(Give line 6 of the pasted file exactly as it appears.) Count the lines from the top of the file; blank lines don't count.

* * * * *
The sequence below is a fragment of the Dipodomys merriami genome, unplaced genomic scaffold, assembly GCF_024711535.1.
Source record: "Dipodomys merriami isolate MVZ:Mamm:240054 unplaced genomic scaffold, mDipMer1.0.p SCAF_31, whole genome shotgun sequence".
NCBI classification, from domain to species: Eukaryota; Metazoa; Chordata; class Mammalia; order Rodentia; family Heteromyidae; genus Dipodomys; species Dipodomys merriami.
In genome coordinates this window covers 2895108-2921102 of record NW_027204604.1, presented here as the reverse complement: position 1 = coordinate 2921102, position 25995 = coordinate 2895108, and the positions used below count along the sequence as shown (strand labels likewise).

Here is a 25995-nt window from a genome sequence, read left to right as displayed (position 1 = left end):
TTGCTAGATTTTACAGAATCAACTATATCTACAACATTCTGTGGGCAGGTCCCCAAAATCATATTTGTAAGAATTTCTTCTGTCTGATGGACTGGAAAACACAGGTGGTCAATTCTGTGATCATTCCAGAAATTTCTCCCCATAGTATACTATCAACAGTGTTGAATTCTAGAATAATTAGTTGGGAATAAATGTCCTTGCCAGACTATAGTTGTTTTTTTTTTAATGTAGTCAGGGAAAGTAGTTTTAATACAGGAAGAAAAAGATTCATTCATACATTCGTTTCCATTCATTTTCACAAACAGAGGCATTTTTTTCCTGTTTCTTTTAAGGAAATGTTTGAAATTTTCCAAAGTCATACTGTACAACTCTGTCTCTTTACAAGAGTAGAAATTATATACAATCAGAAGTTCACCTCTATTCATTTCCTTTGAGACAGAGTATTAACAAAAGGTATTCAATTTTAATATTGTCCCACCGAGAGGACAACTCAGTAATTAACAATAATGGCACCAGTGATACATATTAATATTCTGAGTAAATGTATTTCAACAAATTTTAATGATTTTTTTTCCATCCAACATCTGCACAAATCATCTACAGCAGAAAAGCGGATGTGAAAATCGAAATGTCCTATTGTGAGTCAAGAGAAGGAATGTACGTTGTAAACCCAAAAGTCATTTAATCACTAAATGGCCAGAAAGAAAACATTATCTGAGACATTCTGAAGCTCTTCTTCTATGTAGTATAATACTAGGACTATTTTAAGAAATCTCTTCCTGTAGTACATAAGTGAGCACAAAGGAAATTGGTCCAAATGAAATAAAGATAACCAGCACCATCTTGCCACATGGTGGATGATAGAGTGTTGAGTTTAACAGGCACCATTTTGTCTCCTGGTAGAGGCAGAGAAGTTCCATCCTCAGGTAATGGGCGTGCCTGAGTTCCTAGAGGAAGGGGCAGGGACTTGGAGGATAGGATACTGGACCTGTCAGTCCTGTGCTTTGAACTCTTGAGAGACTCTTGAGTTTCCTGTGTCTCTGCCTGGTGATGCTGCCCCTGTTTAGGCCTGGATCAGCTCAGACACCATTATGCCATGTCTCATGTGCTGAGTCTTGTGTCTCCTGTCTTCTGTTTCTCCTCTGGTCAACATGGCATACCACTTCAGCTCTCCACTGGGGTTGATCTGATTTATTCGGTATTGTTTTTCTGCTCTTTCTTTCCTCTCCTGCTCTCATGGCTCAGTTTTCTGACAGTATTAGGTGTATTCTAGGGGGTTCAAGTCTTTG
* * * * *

TTGCTAGATTTTACAGAATCAACTATATCTACAACATTCTGTGGGCAGGTCCCCAAAATCATATTTGTAAGAATTTCTTCTGTCTGATGGACTGGAAAACACAGGTGGTCAATTCTGTGATCATTCCAGAAATTTCTCCCCATAGTATACTATCAACAGTGTTGAATTCTAGAATAATTAGTTGGGAATAAATGTCCTTGCCAGACTATAGTTGTTTTTTTTTTAATGTAGTCAGGGAAAGTAGTTTTAATACAGGAAGAAAAAGATTCATTCATACATTCGTTTCCATTCATTTTCACAAACAGAGGCATTTTTTTCCTGTTTCTTTTAAGGAAATGTTTGAAATTTTCCAAAGTCATACTGTACAACTCTGTCTCTTTACAAGAGTAGAAATTATATACAATCAGAAGTTCACCTCTATTCATTTCCTTTGAGACAGAGTATTAACAAAAGGTATTCAATTTTAATATTGTCCCACCGAGAGGACAACTCAGTAATTAACAATAATGGCACCAGTGATACATATTAATATTCTGAGTAAATGTATTTCAACAAATTTTAATGATTTTTTTTCCATCCAACATCTGCACAAATCATCTACAGCAGAAAAGCGGATGTGAAAATCGAAATGTCCTATTGTGAGTCAAGAGAAGGAATGTACGTTGTAAACCCAAAAGTCATTTAATCACTAAATGGCCAGAAAGAAAACATTATCTGAGACATTCTGAAGCTCTTCTTCTATGTAGTATAATACTAGGACTATTTTAAGAAATCTCTTCCTGTAGTACATAAGTGAGCACAAAGGAAATTGGTCCAAATGAAATAAAGATAACCAGCACCATCTTGCCACATGGTGGATGATAGAGTGTTGAGTTTAACAGGCACCATTTTGTCTCCTGGTAGAGGCAGAGAAGTTCCATCCTCAGGTAATGGGCGTGCCTGAGTTCCTAGAGGAAGGGGCAGGGACTTGGAGGATAGGATACTGGACCTGTCAGTCCTGTGCTTTGAACTCTTGAGAGACTCTTGAGTTTCCTGTGTCTCTGCCTGGTGATGCTGCCCCTGTTTAGGCCTGGATCAGCTCAGACACCATTATGCCATGTCTCATGTGCTGAGTCTTGTGTCTCCTGTCTTCTGTTTCTCCTCTGGTCAACATGGCATACCACTTCAGCTCTCCACTGGGGTTGATCTGATTTATTCGGTATTGTTTTTCTGCTCTTTCTTTCCTCTCCTGCTCTCATGGCTCAGTTTTCTGACAGTATTAGGTGTATTCTAGGGGGTTCAAGTCTTTG